We performed a principal component analysis on the most significant lower teeth, excluding p1 and p2 because they are too rare, and m1-m2 because their measurements are often reduced by wear. Results, shown in Fig. 5, mostly confirm those of the bivariate plots. Propotamochoerus provincialis is distinct by its large size. The variation of the Indian P. hysudricus is probably too large to be accommodated within a single species. Propotamochoerus palaeochoerus from the Vallesian has long and broad p4s, and is well-distinct in this regard from all other forms, including the one from Maramena. The third axis of the PCA (inertia: 7.68 %) describes mostly the width of the premolars, and separates clearly the Macedonian specimens (but not so clearly the RZO form) from the Lufeng P. hyotherioides.
4. Discussion and conclusions

It is likely that all the forms from Kalnitsa and Vozarci (Macedonia), Kalimantsi (Bulgaria), RZO, Samos, Achladi, and Thermopigi (Greece), all belong to the same species, which remains relatively rare and co-exists, at Vozarci, Kalimantsi, RZO, and Thermopigi, with the large Microstonyx. From Salihpaşalar (Turkey), Pickford & Ertürk (1979) reported only Microstonyx, but the maxilla mentioned above is similar in size and morphology to Propotamochoerus, and likely belongs to this genus as well, rather than to Hippopotamodon, represented in Turkey by a larger and earlier species. The material from Maramena is probably of the same taxon; it lacks the features of P. palaeochoerus, especially the large p4 and symmetrical M3, but in spite of the relatively recent age of the locality, the third molars are smaller than in P. provincialis.



Propotamochoerus palaeochoerus is well-distinct from this Turolian form, and it may even be doubted that they belong to the same genus; thus, "Korynochoerus" palaeochoerus might indeed deserve a distinct generic name. The skull from Johnsdorf described by Mottl (1966) has very large supra-canine flanges, and the premolars are quite distinct: P1 is small and separated from P2 by a long diastema, P2 is also short but much broader distally than mesially, P3 has a very large protocone giving the tooth a triangular outline, and P4 is shorter lingually than labially. On the whole, the premolars are significantly more reduced than at Vozarci. Furthermore, in P. palaeochoerus, the talon of M3 is centrally placed, instead of being almost in line with the protocone and hypocone. Besides these dental differences, compared with that of P. hysudricus, the skull and especially the snout are longer, the supra-canine flange is larger, the zygomatic arches more expanded anteriorly, and the temporal lines meet in the sagittal plane.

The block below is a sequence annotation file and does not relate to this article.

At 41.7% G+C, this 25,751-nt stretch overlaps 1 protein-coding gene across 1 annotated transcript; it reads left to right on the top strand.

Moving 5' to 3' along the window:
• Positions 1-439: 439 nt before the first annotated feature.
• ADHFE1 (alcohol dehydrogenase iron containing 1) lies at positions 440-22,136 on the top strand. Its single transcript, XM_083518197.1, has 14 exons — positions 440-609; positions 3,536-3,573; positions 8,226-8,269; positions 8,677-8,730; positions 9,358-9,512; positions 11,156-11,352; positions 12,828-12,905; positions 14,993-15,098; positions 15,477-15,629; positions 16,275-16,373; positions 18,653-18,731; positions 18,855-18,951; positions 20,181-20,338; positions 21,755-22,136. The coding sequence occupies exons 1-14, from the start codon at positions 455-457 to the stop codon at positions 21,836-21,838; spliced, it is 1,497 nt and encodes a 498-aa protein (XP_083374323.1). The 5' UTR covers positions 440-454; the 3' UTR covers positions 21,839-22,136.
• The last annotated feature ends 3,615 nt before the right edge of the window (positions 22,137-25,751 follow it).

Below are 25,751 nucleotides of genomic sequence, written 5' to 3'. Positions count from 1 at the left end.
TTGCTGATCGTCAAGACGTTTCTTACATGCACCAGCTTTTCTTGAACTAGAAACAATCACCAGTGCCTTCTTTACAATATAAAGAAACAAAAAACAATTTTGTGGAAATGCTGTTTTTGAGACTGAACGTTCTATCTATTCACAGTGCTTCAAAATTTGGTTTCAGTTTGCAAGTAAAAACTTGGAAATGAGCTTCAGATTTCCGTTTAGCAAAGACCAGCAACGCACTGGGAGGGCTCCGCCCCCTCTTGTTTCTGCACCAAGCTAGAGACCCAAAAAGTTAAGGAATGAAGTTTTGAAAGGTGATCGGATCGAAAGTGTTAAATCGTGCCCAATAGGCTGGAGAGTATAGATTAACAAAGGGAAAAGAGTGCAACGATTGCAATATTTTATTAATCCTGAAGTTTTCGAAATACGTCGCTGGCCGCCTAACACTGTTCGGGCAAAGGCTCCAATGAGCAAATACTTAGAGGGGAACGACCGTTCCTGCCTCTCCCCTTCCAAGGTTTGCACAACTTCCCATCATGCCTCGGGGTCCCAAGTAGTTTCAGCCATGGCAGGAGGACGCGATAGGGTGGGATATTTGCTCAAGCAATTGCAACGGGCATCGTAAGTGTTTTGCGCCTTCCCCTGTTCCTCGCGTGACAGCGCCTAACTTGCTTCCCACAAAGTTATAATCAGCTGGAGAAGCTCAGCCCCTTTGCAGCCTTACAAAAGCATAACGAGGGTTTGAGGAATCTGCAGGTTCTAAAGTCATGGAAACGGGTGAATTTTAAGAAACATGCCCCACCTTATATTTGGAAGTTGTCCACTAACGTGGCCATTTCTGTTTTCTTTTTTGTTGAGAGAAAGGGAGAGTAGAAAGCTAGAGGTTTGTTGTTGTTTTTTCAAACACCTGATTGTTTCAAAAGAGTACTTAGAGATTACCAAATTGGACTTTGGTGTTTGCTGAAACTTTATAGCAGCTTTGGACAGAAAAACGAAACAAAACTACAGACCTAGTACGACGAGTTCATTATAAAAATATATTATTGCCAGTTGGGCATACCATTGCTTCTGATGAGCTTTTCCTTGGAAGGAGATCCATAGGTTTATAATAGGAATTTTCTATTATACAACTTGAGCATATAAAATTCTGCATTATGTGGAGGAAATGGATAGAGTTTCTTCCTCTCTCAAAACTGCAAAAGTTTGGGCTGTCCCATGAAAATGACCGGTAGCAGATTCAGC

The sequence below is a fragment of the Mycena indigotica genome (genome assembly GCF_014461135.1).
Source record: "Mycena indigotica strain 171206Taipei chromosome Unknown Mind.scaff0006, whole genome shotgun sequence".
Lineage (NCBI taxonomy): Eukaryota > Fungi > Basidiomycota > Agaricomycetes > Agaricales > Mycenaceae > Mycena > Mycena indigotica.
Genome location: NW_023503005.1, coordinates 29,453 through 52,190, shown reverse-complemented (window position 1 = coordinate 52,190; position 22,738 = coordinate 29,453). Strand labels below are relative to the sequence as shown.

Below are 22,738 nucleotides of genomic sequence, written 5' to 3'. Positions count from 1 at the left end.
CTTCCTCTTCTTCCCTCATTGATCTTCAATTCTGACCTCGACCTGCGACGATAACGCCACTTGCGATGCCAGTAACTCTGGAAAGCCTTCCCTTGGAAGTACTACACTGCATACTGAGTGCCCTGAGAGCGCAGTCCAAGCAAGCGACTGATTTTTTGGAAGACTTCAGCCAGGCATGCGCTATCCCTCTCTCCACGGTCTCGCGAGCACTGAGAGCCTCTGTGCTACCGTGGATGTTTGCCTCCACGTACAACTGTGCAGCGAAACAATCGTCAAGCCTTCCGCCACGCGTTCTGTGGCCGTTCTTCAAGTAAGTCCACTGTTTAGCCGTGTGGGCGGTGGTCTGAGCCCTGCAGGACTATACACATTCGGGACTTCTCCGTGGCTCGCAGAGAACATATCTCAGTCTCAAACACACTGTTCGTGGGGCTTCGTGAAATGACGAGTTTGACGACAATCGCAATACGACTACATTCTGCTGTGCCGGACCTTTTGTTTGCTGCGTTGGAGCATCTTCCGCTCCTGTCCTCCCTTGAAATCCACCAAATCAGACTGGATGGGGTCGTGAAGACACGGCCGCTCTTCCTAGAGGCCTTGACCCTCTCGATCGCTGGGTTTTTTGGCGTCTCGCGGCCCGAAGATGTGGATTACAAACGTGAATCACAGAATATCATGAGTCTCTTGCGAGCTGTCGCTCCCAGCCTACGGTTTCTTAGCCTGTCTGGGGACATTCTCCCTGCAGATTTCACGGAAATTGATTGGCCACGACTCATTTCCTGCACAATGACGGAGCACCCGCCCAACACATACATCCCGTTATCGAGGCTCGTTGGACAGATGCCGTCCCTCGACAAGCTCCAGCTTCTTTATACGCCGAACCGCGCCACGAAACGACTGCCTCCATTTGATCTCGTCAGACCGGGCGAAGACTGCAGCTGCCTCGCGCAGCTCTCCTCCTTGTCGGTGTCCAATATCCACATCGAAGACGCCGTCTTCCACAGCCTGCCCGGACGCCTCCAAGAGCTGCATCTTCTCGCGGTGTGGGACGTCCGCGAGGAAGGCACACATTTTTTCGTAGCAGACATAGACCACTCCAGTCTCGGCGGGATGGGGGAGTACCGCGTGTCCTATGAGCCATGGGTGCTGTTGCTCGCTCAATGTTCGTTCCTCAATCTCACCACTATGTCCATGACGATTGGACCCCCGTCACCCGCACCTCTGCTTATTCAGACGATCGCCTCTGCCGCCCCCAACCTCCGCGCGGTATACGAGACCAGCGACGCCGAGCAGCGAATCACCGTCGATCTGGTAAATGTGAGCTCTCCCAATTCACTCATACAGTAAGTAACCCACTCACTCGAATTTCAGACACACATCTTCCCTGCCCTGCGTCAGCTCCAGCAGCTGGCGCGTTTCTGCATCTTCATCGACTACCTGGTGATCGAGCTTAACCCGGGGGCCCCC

Propotamochoerus provincialis has slightly longer M3s and m3s than the Balkan form, P1 and P2 are reduced, the protocone of P4 is shifted mesially, p3 is broad distally, the talonid of p4 is well-distinct from the main cuspid, and the third lobe of m3 trends towards bicuspidy. Interestingly, some features of this species are shared by P. palaeochoerus, but not by the Eastern Mediterranean form, and one could imagine that P. provincialis is an independent offshoot from the Vallesian form.